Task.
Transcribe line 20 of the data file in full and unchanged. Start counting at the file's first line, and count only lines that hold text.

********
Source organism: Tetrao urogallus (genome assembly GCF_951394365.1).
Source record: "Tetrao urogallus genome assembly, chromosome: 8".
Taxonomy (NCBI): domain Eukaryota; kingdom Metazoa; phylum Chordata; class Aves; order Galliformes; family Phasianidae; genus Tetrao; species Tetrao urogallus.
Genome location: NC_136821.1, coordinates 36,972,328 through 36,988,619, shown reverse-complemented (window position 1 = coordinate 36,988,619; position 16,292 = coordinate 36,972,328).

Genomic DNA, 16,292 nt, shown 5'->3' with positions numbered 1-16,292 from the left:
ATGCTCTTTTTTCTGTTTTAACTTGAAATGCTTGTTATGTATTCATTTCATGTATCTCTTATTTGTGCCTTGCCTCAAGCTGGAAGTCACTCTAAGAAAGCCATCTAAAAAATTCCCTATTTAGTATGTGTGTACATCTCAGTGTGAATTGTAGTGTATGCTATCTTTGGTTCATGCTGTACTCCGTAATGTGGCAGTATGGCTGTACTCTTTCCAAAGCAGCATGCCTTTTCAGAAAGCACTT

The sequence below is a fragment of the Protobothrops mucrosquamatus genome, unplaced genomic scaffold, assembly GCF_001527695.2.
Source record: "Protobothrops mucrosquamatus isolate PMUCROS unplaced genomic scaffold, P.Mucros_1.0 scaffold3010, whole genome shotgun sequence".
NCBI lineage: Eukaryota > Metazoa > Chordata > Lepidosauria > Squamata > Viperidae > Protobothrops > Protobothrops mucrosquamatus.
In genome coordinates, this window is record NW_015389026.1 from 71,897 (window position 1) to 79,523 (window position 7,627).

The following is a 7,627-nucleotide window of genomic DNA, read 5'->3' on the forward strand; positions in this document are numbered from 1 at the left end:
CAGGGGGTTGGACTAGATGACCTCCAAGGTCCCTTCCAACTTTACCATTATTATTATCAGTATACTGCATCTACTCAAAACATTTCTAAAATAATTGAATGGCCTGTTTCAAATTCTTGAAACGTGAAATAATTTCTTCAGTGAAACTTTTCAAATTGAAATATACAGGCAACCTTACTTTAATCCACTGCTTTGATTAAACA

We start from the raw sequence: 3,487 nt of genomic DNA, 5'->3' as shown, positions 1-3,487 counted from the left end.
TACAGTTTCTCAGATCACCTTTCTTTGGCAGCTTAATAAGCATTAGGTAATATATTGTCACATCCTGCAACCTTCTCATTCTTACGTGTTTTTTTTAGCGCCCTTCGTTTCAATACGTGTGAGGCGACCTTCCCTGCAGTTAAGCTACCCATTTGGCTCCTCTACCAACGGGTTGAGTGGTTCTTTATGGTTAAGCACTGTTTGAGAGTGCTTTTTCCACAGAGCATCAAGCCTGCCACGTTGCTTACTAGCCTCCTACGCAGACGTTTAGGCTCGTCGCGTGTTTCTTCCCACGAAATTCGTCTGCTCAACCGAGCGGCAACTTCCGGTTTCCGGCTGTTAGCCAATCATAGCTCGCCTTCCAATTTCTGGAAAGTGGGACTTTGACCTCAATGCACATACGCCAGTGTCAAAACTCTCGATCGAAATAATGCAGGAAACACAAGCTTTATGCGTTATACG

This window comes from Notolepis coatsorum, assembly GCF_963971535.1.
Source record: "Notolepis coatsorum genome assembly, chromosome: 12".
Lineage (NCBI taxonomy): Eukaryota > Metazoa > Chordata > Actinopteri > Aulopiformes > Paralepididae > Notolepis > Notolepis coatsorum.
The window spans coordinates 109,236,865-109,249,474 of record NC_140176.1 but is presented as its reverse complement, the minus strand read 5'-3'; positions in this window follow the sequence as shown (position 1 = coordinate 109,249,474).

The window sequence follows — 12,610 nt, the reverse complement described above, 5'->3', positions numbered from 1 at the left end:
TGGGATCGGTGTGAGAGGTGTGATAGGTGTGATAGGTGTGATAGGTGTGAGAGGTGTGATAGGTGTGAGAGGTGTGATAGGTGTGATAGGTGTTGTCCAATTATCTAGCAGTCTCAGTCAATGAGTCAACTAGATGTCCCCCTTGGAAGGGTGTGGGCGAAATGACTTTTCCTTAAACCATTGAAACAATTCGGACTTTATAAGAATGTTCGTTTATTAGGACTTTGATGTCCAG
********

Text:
TGGGATCGGTGTGAGAGGTGTGATAGGTGTGATAGGTGTGATAGGTGTGAGAGGTGTGATAGGTGTGAGAGGTGTGATAGGTGTGATAGGTGTTGTCCAATTATCTAGCAGTCTCAGTCAATGAGTCAACTAGATGTCCCCCTTGGAAGGGTGTGGGCGAAATGACTTTTCCTTAAACCATTGAAACAATTCGGACTTTATAAGAATGTTCGTTTATTAGGACTTTGATGTCCAG